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The Big Cat Safety Act is Not a Feel-Good Bill — It Could Very Well Spell Extinction for Tigers

Some experts say it could rapidly speed up the true extinction of tigers and other big cats.

In surface level media reports, the bill seems like a well-intentioned effort to protect tigers from private zoos and owners who are up to no good — something that just about anyone could agree with. As with many bills, the devil is in the details.

Of course there are bad and exploitative animal owners, zoo staff, and even sanctuary owners. There are also bad dog owners who raise aggressive animals that maim or kill — but no reasonable person is calling for dogs to be banned. We assume that people who wish to adopt a puppy do so with good intentions. The government and private organizations only step in when there is actually suspicion of abuse or mistreatment. So, why should there be different standards when it comes to people who choose to care for or work with exotic animals?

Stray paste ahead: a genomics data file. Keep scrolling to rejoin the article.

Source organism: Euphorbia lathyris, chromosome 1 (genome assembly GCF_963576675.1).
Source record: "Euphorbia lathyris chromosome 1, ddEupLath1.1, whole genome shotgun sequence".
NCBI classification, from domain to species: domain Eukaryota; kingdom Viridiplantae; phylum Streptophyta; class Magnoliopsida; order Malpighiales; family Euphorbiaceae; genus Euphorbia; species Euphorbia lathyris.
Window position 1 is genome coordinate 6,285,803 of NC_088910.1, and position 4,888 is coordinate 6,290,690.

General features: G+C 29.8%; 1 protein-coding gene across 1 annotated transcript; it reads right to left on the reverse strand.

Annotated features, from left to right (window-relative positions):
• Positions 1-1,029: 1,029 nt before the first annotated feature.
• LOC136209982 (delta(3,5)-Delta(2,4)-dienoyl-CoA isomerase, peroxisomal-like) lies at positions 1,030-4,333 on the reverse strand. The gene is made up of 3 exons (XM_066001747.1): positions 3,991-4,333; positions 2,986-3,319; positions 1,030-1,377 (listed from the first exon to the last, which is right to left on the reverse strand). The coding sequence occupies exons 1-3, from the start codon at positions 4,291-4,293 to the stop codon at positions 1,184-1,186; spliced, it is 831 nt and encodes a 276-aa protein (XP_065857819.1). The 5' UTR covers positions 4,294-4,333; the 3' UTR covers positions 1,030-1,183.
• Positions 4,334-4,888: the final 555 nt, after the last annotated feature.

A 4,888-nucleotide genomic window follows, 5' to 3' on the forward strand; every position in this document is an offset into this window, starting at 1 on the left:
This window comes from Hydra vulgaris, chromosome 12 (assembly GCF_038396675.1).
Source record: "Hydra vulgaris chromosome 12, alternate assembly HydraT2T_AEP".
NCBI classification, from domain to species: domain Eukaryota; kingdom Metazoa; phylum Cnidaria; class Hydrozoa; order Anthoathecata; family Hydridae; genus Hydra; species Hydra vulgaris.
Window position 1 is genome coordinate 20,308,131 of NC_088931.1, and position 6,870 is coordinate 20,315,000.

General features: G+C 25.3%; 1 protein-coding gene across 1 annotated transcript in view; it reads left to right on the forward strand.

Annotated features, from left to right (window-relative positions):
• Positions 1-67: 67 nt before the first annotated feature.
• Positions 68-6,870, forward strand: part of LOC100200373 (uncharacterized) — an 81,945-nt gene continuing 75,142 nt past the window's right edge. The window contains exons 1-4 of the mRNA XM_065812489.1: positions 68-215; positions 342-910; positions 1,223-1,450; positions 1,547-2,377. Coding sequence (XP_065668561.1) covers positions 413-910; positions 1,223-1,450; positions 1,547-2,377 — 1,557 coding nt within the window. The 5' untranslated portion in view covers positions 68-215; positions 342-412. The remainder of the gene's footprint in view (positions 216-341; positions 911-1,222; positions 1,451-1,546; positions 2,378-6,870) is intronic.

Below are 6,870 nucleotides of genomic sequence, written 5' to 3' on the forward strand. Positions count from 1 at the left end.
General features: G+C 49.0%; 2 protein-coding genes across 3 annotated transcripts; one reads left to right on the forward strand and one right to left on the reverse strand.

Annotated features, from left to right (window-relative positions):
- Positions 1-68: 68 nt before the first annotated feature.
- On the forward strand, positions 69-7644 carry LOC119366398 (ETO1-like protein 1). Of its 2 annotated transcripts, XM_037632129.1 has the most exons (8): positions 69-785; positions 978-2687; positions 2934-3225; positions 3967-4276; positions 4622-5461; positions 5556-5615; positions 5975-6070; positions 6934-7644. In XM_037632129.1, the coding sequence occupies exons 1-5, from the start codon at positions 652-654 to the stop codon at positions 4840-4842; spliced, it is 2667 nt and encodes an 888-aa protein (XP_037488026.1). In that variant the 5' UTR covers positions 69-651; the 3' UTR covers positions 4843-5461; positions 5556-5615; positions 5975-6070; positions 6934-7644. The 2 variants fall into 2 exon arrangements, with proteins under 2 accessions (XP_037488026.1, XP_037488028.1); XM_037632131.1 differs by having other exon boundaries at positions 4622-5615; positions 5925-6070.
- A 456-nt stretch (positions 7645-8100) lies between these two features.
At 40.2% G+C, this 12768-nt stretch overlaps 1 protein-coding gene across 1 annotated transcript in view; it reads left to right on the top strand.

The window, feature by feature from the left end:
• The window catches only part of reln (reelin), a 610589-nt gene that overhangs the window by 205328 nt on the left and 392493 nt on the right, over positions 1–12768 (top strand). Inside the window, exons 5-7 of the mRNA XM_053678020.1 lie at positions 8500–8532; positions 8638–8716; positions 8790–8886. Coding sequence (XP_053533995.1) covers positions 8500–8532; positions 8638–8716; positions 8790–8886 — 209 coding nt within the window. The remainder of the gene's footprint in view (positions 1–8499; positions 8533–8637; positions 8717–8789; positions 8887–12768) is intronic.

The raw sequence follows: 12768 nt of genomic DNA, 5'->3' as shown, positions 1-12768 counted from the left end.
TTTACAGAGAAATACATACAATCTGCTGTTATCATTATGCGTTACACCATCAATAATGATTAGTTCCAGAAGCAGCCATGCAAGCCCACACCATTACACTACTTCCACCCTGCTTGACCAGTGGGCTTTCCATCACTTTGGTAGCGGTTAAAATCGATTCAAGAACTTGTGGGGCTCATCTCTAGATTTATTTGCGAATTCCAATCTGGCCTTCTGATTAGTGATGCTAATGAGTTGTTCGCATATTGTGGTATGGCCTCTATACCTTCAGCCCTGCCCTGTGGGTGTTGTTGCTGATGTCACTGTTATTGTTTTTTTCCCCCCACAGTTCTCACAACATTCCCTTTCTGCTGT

Fatal dog attacks in the United States cause the deaths of about 30 to 50 people in the US each year, with approximately 4.5 million Americans bitten by the animals annually. In comparison, three people are killed by tigers in the United States every five years. This number also counts deaths in accredited zoos and sanctuaries, not just involving private owners.

More people die from drowning in toilets than are killed by tigers in the United States. From 1996-1999, sixteen Americans drowned in toilets — that is four people a year. Read Entire Article:

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